If you go

What: Hall & OatesWhen: 8 p.m. WednesdayWhere: North Charleston Performing Arts Center, 5001 Coliseum DrivePrice: $56-$68For more info: www.northcharlestoncoliseumpac.com

When Hall & Oates take the stage Wednesday at the North Charleston Performing Arts Center, consider it a housewarming party for a new neighbor.

Amid the musical duo’s ever-growing schedule, lead vocalist Daryl Hall has decided to hang his hat in the Holy City, at least for the first half of 2013.

“I’m a big fan of antique architecture, and you’ve got a town full of it,” explains Hall. “I love coming down there, so I rented a house downtown. I’ll be out walking around. I’m going to be a resident.”

That should be welcome news to longtime fans of the songwriter and his musical partner, John Oates, who together have sold more albums than any other duo in history.

From the mid-’70s into the ’80s, the pair scored a series of hits, including six that reached No. 1: “Maneater,” “I Can’t Go for That (No Can Do),” “Rich Girl,” “Kiss on My List,” “Private Eyes” and “Out of Touch.”

Throughout the ’90s and early 2000s, the pair continued to release new material, including 1997’s “Marigold Sky” and 2003’s “Do it for Love,” but none gained the traction or ubiquitous popularity of the earlier material.

Still, the duo has persisted, leading to a recent resurgence that’s largely been fueled by “Live From Daryl’s House,” a web broadcast begun in 2007 that features influences like Smokey Robinson and up-and-coming acts playing with Hall at his restored historic mansion in Upstate New York.

In the fall, the show made the jump to VH1’s sister channel, Palladia.

New popularity

Hall attributes the band’s resurgence to a number of “watershed moments,” including a cameo in the HBO show “Flight of the Conchords” and the inclusion of their song, “You Make My Dreams,” in the 2009 film “(500) Days of Summer.”

“I think it’s also the loosening of the stranglehold by the journalistic community, where self-styled tastemakers decided who was cool and who wasn’t,” Hall said, echoing strong feelings about the “laziness” of music journalists that he expressed in an early episode of “Live From Daryl’s House.”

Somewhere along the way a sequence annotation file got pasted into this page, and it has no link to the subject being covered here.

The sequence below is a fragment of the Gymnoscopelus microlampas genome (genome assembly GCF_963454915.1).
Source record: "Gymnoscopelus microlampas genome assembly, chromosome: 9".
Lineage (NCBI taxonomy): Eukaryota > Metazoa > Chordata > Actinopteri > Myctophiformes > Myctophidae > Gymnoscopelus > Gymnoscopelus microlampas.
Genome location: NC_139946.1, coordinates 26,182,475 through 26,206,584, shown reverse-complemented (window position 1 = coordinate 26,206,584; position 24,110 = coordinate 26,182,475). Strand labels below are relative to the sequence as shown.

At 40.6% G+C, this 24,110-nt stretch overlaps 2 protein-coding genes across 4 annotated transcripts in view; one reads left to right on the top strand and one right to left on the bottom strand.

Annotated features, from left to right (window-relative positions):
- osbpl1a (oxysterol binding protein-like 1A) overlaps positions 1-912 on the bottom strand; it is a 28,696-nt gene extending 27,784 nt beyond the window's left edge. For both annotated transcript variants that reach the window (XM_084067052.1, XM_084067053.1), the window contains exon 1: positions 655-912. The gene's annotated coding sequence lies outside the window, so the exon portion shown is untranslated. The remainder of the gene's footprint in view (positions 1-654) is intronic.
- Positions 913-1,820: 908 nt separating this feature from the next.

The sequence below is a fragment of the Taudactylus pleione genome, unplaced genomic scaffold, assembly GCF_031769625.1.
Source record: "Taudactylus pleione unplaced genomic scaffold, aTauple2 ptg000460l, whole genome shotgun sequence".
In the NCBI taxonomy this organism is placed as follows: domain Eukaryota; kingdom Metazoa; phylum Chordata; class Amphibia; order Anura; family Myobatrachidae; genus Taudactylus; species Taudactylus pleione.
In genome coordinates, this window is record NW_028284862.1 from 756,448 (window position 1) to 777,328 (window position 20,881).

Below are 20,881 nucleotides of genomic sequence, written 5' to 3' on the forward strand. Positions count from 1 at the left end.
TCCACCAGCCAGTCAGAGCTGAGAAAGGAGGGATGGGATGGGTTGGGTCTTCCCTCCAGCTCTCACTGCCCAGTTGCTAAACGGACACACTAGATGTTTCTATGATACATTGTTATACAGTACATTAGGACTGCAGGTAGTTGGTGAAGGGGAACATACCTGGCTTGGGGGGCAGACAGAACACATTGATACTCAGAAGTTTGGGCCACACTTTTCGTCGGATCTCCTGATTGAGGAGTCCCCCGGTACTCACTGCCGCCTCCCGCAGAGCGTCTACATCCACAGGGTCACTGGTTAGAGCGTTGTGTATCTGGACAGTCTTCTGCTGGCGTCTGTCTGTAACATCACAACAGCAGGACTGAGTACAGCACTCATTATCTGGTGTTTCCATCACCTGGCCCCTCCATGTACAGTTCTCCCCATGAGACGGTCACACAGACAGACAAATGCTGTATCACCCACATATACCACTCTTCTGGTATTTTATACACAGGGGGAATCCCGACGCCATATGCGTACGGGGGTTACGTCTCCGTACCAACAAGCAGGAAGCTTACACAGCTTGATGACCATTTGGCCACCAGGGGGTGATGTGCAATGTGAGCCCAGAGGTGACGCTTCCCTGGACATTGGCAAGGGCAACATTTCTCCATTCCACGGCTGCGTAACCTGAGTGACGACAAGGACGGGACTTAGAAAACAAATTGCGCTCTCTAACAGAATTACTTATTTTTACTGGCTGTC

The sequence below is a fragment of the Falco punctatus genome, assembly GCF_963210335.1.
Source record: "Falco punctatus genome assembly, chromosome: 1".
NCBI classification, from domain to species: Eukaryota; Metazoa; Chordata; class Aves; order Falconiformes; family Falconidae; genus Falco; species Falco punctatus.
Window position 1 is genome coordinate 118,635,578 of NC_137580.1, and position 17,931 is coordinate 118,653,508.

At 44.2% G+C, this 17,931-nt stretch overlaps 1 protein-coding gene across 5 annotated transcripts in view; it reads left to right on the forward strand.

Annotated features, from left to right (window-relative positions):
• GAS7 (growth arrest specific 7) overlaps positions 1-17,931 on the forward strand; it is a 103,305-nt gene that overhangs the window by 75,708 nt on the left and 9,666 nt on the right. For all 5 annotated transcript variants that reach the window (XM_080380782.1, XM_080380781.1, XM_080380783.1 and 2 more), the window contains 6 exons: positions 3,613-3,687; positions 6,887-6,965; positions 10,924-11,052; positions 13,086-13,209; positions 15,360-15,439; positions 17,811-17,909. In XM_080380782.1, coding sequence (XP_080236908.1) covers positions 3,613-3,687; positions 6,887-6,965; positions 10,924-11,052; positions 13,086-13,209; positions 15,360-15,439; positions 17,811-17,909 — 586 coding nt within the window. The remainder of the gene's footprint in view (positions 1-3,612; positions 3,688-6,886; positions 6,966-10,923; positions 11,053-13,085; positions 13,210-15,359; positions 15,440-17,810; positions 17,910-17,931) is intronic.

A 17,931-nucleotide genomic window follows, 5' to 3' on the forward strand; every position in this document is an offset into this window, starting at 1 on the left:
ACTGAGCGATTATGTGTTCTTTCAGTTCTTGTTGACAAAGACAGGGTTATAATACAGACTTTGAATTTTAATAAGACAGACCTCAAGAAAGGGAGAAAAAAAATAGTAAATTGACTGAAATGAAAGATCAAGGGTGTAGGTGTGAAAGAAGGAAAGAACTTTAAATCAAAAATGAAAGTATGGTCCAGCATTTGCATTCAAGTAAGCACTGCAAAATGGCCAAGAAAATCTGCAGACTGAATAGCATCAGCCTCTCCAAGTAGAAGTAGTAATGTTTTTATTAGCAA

“I’ll soften the blow by saying that I think the world of journalism has had to change with the advent of the Internet, but unfortunately, a good part of my career was controlled by the press,” Hall said. “I didn’t have a whole lot of respect for the people that were in control in those days, and are still trying to grasp control now, but I think there’s a new generation of journalists that I wouldn’t tar with that brush. The Internet allows an audience to find musicians on their own and decide for themselves what’s real, what’s good, what’s bad, and all the positives and negatives.”

Hall cites his two teenage children as living examples, who seek out their music on the Internet instead of the radio.

“They don’t just listen to their own generation’s music. They listen to me, they listen to Frank Sinatra, they listen to everything, and I think there’s a new freedom in music that’s not fettered by preconceived notions that were fostered by a journalistic community who wouldn’t allow the audience to think that Hall & Oates was cool.”

Cool or not, Hall & Oates made plenty of impact on the charts while critics labeled them “yacht rock,” lumping them into a category with smooth rock acts like Kenny Loggins and Michael McDonald.

Hall contests that pigeon-holing, pointing out the multigenre approach the duo took on albums like 1973’s “Abandoned Luncheonette,” which features the hit “She’s Gone” but varies between funk and banjo and fiddle.

“I’m not a person who is easily boxed into a perception,” Hall said. “I grew up in Philly, so my baby food was soul music, but other than that, I’m all over the place. Even the hit songs are all different. Not one sounds like another one, and really, that’s part of our trademark — the ‘all over the place’ thing.”

From stage to screen

That’s an approach Hall echoes in his “Live From Daryl’s House” line-ups, which have included everyone from CeeLo Green to Robinson, an early idol to the host.